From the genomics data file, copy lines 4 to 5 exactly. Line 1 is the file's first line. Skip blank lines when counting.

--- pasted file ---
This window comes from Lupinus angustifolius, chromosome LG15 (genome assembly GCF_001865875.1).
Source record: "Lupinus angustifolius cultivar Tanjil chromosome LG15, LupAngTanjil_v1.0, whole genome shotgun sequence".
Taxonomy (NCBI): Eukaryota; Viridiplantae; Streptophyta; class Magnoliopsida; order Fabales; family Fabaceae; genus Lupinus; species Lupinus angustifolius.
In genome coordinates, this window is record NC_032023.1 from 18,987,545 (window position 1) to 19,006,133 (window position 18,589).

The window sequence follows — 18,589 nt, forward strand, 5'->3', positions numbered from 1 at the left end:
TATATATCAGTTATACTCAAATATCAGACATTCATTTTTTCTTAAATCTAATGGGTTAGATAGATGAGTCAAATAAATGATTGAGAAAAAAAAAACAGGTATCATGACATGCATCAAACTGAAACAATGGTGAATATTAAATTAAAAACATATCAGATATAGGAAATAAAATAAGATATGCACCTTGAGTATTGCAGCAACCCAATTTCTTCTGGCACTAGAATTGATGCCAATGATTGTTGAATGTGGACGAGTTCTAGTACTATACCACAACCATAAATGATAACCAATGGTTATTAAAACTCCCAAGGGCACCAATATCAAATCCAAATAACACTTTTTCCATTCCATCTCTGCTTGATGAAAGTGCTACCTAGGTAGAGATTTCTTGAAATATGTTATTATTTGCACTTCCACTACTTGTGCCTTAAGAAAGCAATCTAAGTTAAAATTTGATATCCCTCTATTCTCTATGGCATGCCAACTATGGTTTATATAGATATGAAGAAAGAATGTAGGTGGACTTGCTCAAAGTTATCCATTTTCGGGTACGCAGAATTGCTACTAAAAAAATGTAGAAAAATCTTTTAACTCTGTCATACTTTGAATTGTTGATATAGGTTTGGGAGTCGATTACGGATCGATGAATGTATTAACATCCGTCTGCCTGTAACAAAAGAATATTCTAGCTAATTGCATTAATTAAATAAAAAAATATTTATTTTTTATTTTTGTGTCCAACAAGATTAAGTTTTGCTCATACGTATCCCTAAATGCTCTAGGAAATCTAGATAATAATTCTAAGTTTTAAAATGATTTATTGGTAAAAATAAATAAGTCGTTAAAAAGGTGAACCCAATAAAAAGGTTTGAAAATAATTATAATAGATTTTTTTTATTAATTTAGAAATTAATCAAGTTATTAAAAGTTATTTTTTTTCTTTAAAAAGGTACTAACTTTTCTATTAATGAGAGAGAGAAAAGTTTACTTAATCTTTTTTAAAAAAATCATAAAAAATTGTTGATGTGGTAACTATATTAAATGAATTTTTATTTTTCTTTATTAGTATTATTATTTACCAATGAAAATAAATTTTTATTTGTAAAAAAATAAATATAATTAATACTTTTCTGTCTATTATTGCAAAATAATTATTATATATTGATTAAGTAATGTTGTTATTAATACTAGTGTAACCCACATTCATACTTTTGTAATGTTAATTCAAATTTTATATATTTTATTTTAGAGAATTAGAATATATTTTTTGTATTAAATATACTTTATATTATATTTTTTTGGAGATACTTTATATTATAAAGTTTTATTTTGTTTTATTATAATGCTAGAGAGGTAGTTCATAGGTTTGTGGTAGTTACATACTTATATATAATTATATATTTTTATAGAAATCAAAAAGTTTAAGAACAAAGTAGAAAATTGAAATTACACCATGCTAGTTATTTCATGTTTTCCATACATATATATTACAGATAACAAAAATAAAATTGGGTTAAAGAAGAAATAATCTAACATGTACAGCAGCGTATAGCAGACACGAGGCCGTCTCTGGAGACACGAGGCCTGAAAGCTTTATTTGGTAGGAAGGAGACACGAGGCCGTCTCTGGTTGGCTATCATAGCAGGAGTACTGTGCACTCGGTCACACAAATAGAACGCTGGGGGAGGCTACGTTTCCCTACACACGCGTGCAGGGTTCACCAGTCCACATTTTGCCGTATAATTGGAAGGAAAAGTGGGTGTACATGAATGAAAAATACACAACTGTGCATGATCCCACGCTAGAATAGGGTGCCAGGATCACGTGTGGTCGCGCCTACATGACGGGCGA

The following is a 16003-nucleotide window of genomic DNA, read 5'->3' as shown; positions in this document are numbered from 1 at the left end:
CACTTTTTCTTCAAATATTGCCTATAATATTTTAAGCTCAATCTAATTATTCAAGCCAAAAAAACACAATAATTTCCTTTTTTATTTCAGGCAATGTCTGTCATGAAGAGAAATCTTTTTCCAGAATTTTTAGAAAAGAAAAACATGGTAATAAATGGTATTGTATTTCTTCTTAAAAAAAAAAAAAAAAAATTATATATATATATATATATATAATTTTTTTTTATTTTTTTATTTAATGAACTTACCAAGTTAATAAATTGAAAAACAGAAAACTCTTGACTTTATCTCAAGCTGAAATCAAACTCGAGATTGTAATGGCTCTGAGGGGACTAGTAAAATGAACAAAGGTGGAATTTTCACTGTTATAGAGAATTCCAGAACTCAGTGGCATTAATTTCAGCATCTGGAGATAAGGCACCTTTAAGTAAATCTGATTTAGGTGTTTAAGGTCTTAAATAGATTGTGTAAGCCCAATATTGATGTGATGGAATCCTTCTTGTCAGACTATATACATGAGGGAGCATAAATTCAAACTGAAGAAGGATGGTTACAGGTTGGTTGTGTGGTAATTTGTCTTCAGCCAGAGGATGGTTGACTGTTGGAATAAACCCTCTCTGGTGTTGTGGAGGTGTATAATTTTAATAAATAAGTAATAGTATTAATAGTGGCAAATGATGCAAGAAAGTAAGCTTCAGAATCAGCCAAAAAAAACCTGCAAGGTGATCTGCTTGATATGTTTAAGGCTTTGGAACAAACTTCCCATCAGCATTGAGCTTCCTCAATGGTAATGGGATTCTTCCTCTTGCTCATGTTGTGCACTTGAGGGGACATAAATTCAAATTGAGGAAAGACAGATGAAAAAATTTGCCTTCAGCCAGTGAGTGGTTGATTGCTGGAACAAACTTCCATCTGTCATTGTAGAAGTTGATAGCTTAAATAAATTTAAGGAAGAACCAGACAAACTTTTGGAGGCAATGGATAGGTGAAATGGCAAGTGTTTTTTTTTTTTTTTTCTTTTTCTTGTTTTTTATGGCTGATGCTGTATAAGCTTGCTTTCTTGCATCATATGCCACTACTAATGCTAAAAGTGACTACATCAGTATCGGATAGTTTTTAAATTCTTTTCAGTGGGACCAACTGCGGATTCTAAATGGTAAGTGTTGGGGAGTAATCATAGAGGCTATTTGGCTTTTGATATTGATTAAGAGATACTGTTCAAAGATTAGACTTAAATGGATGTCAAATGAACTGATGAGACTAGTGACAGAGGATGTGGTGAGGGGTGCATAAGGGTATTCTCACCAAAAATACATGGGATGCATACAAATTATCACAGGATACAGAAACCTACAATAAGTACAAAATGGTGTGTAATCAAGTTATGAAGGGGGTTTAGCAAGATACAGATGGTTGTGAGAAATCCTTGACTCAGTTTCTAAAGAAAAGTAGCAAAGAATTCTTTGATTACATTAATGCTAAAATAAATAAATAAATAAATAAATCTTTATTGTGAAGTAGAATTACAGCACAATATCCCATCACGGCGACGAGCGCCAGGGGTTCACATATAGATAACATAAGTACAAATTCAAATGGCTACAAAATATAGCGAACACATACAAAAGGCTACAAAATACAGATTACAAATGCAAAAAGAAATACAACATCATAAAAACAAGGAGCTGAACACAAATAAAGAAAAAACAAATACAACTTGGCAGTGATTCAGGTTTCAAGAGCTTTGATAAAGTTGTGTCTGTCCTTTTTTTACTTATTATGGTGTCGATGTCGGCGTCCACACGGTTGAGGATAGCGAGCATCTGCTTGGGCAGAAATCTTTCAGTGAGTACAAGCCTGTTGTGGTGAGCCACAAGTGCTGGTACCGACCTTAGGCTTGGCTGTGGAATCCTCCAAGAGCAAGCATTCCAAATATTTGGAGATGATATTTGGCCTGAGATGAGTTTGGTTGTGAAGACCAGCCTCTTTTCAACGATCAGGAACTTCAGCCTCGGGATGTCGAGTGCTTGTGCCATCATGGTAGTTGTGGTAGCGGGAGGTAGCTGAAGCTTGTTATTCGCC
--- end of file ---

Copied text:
In genome coordinates, this window is record NC_032023.1 from 18,987,545 (window position 1) to 19,006,133 (window position 18,589).

The window sequence follows — 18,589 nt, forward strand, 5'->3', positions numbered from 1 at the left end: